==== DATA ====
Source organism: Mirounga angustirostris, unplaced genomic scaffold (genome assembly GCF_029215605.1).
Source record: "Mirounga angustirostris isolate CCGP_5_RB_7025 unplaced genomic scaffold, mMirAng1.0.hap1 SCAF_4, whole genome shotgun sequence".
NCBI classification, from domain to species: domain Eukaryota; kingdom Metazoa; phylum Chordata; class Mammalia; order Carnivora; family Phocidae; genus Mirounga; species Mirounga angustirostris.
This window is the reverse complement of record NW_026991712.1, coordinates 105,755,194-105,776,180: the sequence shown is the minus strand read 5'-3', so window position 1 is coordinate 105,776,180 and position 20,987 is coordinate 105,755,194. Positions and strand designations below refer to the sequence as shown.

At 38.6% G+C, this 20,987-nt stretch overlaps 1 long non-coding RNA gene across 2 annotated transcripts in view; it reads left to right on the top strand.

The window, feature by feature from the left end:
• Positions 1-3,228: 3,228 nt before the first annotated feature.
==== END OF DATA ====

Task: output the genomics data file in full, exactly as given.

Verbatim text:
Source organism: Mirounga angustirostris, unplaced genomic scaffold (genome assembly GCF_029215605.1).
Source record: "Mirounga angustirostris isolate CCGP_5_RB_7025 unplaced genomic scaffold, mMirAng1.0.hap1 SCAF_4, whole genome shotgun sequence".
NCBI classification, from domain to species: domain Eukaryota; kingdom Metazoa; phylum Chordata; class Mammalia; order Carnivora; family Phocidae; genus Mirounga; species Mirounga angustirostris.
This window is the reverse complement of record NW_026991712.1, coordinates 105,755,194-105,776,180: the sequence shown is the minus strand read 5'-3', so window position 1 is coordinate 105,776,180 and position 20,987 is coordinate 105,755,194. Positions and strand designations below refer to the sequence as shown.

At 38.6% G+C, this 20,987-nt stretch overlaps 1 long non-coding RNA gene across 2 annotated transcripts in view; it reads left to right on the top strand.

The window, feature by feature from the left end:
• Positions 1-3,228: 3,228 nt before the first annotated feature.